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Olympics chief Payne recalls Gainesvilles desire for games
Atlanta Olympic director Billy Payne receives a T-shirt from Steve Gilliam of Gainesville Hall ’96 at the dedication and groundbreaking of the Lake Lanier venue in February 1995.

When Billy Payne, Atlanta’s Olympic architect, looks back on his crowning achievement from 20 years ago, one of the bright spots is Gainesville’s participation in the Centennial Games.

“Without exception, the back and forth with the organizers in Gainesville and us at ACOG was the best of all relationships we had,” Payne, who was head of the Atlanta Committee for the Olympic Games, said in a recent phone interview. “They were 100 percent committed. We saw all the signs of their desire to be part of the Olympics.

“It was clear to us the community in Gainesville and Hall County wanted to be part of the greatest movement in sports.”

Payne recalled how the rowing and sprint canoe-kayak events came to Lake Lanier for what he called “truly a Georgia Olympics,” and the impact the Games have had since.

Lake Lanier emerged as an option for the events after earlier options in Stone Mountain and Rockdale County were deemed unworkable. The decision was made in late 1990 to bring the events to Lanier.

Lake Lanier was a familiar site to Payne, an Athens native, but its competitive course on the northern arm of the lake at the Chattahoochee River wasn’t something he first envisioned. Yet when he saw the venue taking shape, he knew it would become a first-class facility.

“Growing up, I spent time going to Lake Lanier, but I always saw the lake from center of the lake south. I didn’t know that such a perfect straightaway existed,” he said. “I was thrilled when I first saw it, though we knew it would take a lot of work to get it done. But the people who were proponents in the community made it clear they would get it done, and they did.”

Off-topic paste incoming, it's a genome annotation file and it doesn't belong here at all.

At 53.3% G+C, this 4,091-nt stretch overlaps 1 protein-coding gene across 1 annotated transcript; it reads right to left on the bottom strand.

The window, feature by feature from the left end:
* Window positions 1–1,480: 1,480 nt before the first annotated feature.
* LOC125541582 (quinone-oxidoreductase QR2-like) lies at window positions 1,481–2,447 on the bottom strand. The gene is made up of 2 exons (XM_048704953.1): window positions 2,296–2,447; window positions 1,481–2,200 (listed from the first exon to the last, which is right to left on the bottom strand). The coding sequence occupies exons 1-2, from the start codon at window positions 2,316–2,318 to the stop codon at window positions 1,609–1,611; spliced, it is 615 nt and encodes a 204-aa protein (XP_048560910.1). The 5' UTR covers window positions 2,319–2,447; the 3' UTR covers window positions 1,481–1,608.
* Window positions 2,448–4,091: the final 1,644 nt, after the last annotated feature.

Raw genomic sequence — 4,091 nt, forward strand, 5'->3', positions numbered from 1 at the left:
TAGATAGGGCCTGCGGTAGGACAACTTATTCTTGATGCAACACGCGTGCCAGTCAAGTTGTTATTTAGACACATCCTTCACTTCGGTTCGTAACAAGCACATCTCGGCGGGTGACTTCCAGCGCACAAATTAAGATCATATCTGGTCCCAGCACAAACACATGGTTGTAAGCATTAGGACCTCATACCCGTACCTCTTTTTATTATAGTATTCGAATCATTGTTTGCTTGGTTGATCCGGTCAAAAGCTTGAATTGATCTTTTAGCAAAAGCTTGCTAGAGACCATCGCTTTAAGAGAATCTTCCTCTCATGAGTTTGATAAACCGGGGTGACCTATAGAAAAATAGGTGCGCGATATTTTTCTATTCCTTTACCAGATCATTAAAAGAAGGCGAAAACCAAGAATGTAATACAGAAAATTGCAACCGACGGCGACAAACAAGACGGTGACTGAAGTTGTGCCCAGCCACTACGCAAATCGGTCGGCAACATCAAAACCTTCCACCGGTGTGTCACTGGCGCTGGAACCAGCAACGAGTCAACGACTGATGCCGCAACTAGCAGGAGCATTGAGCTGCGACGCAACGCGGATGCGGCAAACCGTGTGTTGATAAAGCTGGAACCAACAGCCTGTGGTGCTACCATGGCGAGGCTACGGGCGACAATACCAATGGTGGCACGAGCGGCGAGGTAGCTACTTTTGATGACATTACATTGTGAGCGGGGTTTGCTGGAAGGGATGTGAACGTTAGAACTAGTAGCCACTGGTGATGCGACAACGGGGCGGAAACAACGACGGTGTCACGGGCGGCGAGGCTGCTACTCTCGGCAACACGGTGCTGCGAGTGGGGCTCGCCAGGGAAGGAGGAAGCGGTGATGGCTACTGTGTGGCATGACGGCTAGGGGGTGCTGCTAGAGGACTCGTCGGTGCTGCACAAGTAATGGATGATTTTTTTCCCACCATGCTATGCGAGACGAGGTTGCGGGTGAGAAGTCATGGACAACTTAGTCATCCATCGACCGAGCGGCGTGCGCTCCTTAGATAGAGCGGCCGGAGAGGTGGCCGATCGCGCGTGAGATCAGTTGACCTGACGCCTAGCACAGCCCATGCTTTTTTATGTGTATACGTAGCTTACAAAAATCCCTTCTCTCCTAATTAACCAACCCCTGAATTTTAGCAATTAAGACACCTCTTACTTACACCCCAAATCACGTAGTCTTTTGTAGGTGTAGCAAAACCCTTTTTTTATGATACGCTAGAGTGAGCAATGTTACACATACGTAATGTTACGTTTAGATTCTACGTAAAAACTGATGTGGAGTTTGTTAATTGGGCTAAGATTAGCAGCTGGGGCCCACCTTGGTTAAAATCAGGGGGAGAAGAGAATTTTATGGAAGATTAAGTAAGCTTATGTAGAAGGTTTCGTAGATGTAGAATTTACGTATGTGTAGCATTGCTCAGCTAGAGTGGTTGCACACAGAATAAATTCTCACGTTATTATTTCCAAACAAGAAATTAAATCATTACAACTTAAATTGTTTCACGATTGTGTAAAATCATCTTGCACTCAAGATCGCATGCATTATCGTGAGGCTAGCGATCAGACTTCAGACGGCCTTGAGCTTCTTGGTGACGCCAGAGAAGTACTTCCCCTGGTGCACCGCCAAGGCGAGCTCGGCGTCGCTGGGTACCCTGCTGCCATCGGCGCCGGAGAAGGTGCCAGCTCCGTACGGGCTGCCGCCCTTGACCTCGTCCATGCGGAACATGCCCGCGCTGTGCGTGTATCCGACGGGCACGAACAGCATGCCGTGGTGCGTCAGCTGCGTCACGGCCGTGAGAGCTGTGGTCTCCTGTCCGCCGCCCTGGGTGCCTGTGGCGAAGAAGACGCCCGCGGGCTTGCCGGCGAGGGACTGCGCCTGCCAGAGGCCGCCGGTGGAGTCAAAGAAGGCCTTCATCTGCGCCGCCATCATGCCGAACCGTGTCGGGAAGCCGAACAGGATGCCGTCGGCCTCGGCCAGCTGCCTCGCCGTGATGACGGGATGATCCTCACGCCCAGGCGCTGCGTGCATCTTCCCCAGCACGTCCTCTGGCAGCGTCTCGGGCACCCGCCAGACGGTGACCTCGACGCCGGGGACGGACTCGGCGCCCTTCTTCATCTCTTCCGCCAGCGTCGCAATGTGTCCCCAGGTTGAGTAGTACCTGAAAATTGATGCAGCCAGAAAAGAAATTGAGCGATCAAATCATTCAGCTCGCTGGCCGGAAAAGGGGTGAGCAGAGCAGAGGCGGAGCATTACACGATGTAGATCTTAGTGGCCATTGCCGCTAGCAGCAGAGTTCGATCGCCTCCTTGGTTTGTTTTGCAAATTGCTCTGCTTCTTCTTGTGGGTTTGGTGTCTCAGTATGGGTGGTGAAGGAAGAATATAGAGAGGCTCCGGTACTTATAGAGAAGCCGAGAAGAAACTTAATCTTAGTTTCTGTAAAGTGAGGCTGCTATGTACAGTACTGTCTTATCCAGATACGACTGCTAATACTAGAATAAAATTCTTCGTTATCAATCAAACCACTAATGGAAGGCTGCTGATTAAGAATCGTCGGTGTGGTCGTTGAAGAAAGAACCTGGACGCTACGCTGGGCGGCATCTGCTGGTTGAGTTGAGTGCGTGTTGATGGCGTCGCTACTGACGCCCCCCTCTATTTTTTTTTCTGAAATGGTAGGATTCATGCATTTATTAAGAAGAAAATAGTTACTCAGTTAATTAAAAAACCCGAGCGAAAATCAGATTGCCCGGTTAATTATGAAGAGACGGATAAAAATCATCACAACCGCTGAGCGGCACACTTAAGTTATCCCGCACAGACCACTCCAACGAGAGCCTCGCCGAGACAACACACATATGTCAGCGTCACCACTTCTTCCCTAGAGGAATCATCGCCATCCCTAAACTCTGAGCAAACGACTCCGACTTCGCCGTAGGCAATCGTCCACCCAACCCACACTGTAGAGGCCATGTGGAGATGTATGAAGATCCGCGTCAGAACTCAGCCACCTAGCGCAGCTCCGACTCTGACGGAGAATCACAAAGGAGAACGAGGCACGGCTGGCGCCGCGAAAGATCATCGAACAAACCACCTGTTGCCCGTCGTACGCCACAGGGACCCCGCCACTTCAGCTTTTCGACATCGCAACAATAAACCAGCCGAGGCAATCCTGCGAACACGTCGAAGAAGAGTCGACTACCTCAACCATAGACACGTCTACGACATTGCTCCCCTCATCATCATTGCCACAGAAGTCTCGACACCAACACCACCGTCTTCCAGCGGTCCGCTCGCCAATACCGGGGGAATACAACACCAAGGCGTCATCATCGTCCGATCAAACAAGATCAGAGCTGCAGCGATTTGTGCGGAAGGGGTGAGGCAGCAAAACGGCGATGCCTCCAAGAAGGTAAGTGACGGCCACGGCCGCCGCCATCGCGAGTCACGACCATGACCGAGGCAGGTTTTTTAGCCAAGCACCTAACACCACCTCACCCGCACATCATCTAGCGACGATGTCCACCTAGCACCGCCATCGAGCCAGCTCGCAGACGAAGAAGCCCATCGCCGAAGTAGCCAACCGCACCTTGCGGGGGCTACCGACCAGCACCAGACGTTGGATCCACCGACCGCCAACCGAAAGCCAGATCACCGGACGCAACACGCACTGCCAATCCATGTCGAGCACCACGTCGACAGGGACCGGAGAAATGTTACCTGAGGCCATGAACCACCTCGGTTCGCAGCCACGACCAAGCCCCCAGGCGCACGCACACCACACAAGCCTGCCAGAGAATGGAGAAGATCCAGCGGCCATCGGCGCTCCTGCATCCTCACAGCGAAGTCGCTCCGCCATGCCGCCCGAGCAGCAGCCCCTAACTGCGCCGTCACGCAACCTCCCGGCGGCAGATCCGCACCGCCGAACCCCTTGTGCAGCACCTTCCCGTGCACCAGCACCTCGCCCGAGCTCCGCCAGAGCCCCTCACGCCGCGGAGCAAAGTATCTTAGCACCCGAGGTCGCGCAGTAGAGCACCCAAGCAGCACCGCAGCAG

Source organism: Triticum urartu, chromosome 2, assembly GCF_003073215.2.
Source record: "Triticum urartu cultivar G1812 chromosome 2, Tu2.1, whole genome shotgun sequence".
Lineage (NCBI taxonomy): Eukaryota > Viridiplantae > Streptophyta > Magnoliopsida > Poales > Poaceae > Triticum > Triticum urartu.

Payne said he made two visits to the Lake Lanier venue during competition, recalling how Australian fans “made a lot of noise,” and viewing the venue by air from a helicopter. More than 180,000 fans attended the rowing and flatwater paddling events over two weeks.

“It was crazy fun,” he said. “To this day, I believe we sold more tickets in Atlanta than any other Olympics.”

And though the venue is nearly an hour’s drive from Atlanta where the games were centered, Payne noted how local residents stepped in by serving as host families to many competitors and visitors.

“That’s the long-range result in how it changed communities,” he said. “You see the Olympics up close, and it makes it more fun for everyone. It introduced the sport in a different way, and that’s one of the principle reasons Gainesville has, better than anyone else, perpetuated the Olympic ideal.”

Payne also recognized that while nearly all Olympic venues in metro Atlanta have been repurposed or abandoned, the Lake Lanier venue remains in use, including recent upgrades that have brought in new competitive events.

“It proves how Gainesville can continue to hold world-class competition,” he said. “I’ve followed the new improvements. It’s not surprising to see how it has been kept alive.”

The legacy of the Olympics in Atlanta and Gainesville remains a point of pride 20 years later for Payne, who now serves as chairman of Augusta National Golf Club, home of the Masters.

“Everyone seemed to justify (the games) from an economic advantage point, and it did do that. There were some $3 billion in developments around Centennial Park, as we hoped,” he said.

“But the value is what was experienced in Gainesville and other places. That’s the idea of taking something that was thought to be impossible and making it happen, and know that we pulled it off. It’s something everyone can feel proud of, to be a part of the Olympic movement.

“It proves that it’s OK to dream large dreams that seem impossible to attain but can happen when a community unites behind an idea, no matter how impossible it may seem.”

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